Hand in hand with blame were threats or requests for punishment. These mostly demanded the dismissal of the teacher, but also included much tougher measures:

I would love to shove a broom up her ass.

She was supposed to be stabbed with a pitchfork.

If I were X, I’d jump off the tallest building and kill myself if I was that stupid.

Some have managed to combine themes in order to achieve maximum aggressiveness:

The stupid old witch needs a good fuck.

That bitch should be fired immediately. Why is someone allowed to teach so ugly? She’d better be careful I never see her in the parking lot. She has to make better fashion choices. Your clothes are hideous.

The effects are serious

An analysis of research on student evaluation of teaching published in March 2021 showed that this was influenced by factors that have nothing to do with the quality of teaching. This includes the demographic development of the students as well as the culture and identity of the teachers. It also found that reviews are increasingly containing abusive comments.

While much of the criticism may seem like a playground-level name shout, the ramifications can be severe.

As part of our survey, we asked teachers how anonymous student reviews of their classes affected their well-being, mental health, and professional and personal relationships. Our ongoing analysis of the survey data (to be published) results in a profile of a highly traumatized workforce. Academics, young professionals, women and minorities are disproportionately affected. Many seem to be triggered by every round of student reviews.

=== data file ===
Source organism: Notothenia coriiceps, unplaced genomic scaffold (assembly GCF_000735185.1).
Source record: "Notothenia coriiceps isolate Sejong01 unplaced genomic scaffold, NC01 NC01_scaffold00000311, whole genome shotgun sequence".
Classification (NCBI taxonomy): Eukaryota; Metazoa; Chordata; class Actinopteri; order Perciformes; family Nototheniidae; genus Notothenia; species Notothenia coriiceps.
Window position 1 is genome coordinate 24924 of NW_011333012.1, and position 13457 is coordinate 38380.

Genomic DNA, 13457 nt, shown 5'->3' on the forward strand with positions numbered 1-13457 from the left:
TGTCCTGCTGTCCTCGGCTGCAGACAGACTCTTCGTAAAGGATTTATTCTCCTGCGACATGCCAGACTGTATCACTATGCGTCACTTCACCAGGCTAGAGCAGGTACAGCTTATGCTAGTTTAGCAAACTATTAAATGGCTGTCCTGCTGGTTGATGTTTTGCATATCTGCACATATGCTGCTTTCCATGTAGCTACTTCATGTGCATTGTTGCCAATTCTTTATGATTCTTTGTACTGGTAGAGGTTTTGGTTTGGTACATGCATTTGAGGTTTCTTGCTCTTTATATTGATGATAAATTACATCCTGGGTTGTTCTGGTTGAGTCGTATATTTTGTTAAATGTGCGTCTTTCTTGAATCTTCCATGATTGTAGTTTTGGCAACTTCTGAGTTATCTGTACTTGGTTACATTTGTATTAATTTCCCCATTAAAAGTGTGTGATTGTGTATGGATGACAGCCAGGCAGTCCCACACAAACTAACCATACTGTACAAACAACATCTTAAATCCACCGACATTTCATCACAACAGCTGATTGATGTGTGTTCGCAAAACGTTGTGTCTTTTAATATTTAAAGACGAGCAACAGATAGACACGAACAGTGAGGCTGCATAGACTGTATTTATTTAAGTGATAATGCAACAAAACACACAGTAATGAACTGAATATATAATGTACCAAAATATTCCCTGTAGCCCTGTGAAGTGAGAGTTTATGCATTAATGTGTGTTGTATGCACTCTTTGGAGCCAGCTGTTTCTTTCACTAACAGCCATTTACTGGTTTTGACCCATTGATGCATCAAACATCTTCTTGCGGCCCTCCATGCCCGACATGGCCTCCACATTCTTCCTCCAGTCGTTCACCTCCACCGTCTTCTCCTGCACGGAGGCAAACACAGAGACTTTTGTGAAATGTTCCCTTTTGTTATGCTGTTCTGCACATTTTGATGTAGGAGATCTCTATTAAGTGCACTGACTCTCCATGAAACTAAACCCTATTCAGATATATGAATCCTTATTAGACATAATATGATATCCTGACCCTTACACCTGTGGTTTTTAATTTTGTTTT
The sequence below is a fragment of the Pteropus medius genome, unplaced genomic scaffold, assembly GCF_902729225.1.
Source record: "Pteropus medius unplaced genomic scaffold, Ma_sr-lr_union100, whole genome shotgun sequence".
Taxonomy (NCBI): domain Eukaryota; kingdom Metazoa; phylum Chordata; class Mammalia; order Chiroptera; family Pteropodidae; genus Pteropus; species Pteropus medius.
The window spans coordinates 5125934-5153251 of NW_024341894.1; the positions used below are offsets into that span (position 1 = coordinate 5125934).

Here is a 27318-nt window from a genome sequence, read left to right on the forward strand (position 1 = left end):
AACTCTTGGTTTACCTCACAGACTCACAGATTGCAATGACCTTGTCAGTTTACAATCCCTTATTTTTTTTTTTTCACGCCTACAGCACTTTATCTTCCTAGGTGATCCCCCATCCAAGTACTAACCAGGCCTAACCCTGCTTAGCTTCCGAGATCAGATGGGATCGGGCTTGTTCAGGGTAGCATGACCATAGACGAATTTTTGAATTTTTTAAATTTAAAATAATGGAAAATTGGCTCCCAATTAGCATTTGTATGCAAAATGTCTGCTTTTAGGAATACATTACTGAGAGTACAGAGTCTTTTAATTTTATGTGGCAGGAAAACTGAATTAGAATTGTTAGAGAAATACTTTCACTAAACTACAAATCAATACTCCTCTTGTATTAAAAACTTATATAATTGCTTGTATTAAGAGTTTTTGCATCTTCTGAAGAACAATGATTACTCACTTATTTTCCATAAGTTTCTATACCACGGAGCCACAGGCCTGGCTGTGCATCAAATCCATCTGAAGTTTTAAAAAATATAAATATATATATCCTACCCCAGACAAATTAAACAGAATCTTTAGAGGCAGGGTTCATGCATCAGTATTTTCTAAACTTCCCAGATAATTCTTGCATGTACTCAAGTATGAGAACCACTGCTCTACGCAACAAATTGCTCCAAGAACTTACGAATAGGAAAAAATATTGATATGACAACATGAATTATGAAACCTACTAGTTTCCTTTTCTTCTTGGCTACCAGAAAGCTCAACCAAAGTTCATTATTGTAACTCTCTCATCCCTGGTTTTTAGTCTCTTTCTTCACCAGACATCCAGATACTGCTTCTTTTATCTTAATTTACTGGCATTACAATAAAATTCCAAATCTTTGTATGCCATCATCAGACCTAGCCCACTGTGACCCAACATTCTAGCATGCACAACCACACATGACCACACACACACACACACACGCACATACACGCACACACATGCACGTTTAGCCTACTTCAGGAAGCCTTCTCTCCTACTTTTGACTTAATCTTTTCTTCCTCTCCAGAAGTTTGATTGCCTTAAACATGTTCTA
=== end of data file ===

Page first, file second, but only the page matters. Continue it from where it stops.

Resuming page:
If Australian universities continue to conduct anonymous surveys, university professors can still expect racist, misogynistic, defamatory statements, threats of reprimand and even death.

Even the Australian government is cracking down on anonymous hate speech by announcing an investigation into trolling on social media. But universities still protect people who want to insult, defame, and make baseless accusations protected by a veil of anonymity.

Perhaps it is time to expose the anonymous online trolls in higher education or to require students to be able to be identified. The risk of being identified could at least reduce the spread of hate speech and increase politeness in the corridors of higher education.

If this article raised problems for you or if you are concerned about someone you know, call Lifeline at 13 11 14.The conversation

Richard Lakeman, Associate Professor, Faculty of Health, Southern Cross University; Deb Massey, Associate Professor, Faculty of Health, Nursing School, Southern Cross University; Dima Nasrawi, Lecturer in Nursing, Faculty of Health, Southern Cross University; Jann Fielden, Deputy Commissioner for Academic Integrity; Lecturer, Faculty of Health, Southern Cross University; Marie Hutchinson, Professor of Nursing, Southern Cross University; Megan Lee, Senior Teaching Fellow, Bond University, and Rosanne Coutts,, Southern Cross University

This article was republished by The Conversation under a Creative Commons license. Read the original article.